ThyssenKrupp has announced that they have found their first customer to implement their cutting-edge “MULTI” elevator system that is the first ever not to use a rope while also being able to move both horizontally and vertically. This system will be installed in Berlin and on a newly built tower of 245 meters of height that is set to become a landmark of the historic German city. The MULTI elevators are so groundbreaking that they are expected to change the way engineers and architects design large buildings, as well as introduce dramatic improvements to the current time that is wasted on offices, hospitals, and other large structures in the world to wait for a free elevator cabin.
ThyssenKrupp’s estimations are that if we continue to use the current elevator systems that have been mostly unchanged since their inception 160 years ago, the situation around the globe will get worse and worse. Indicatively, the number of buildings that rise above 200 meters has tripled since 2000, while the total world population that is going to be living in a city will be approximately 70% by the end of 2050 compared to the 50% that it currently is. This is why they were determined to develop something really innovative and game-changing, so they have ditched the ropes and classic shafts and turned to using direct drive motors and magnetic levitation guiding rails. This makes it possible for the shafts to travel horizontally and vertically, take 90-degree turns, move super-fast (18 m/sec), and be even safer while doing so.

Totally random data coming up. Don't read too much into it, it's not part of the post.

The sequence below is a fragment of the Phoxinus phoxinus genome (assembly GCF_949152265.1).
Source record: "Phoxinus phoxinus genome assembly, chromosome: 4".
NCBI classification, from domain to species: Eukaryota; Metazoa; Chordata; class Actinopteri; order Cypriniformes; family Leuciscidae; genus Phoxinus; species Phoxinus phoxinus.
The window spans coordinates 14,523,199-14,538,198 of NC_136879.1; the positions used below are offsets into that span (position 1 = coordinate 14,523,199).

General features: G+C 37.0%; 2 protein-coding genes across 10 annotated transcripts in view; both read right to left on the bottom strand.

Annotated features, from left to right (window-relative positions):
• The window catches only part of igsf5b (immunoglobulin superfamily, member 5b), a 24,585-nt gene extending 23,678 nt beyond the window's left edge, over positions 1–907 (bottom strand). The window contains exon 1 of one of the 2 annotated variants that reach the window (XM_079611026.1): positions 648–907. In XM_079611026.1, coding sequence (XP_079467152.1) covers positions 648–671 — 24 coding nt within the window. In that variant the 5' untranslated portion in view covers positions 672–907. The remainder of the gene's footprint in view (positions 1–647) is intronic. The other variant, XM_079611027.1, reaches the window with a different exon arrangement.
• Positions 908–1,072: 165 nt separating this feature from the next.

In numbers, ThyssenKrupp promises a maximum waiting time of 30 seconds in any usage case scenario, a reduction of carbon footprint by about 60% compared to the standard systems used right now, a reduction of the cabin weight by 50% which obviously makes the system more energy efficient, and a significantly less space for the shaft requirement (about 50%). Of course, increasing the passenger throughput and speeding up the personnel traffic inside a multi-storey office will have extreme cost-efficiency benefits for the company that uses the MULTI. The obvious drawback is the cost of implementing MULTI that is currently at five times the cost of a conventional elevator system. While the return of investment period isn’t too long, still, it is not expected that MULTI will flood the market right away because of the high initial cost.
Currently, ThyssenKrupp is feverishly preparing their own testing tower in parallel with their first project in Berlin. The tower is almost completed standing at a height of 245 and will be made open to the public as a viewing tower. Representatives of the company estimate that their Berlin-based customer will have their MULTI system up and running by the end of 2019.